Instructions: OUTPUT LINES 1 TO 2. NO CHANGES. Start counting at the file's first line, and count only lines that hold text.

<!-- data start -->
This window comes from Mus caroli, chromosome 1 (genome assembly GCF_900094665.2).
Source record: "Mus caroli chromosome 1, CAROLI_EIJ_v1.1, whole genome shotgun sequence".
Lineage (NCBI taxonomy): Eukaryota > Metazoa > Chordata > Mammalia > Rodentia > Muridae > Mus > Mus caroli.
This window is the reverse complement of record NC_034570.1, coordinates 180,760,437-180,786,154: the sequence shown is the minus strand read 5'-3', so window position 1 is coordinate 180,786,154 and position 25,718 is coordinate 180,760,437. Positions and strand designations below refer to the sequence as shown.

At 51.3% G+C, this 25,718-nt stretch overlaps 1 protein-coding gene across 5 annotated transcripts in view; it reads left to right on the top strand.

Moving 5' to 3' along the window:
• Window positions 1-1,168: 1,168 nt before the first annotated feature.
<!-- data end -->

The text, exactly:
This window comes from Mus caroli, chromosome 1 (genome assembly GCF_900094665.2).
Source record: "Mus caroli chromosome 1, CAROLI_EIJ_v1.1, whole genome shotgun sequence".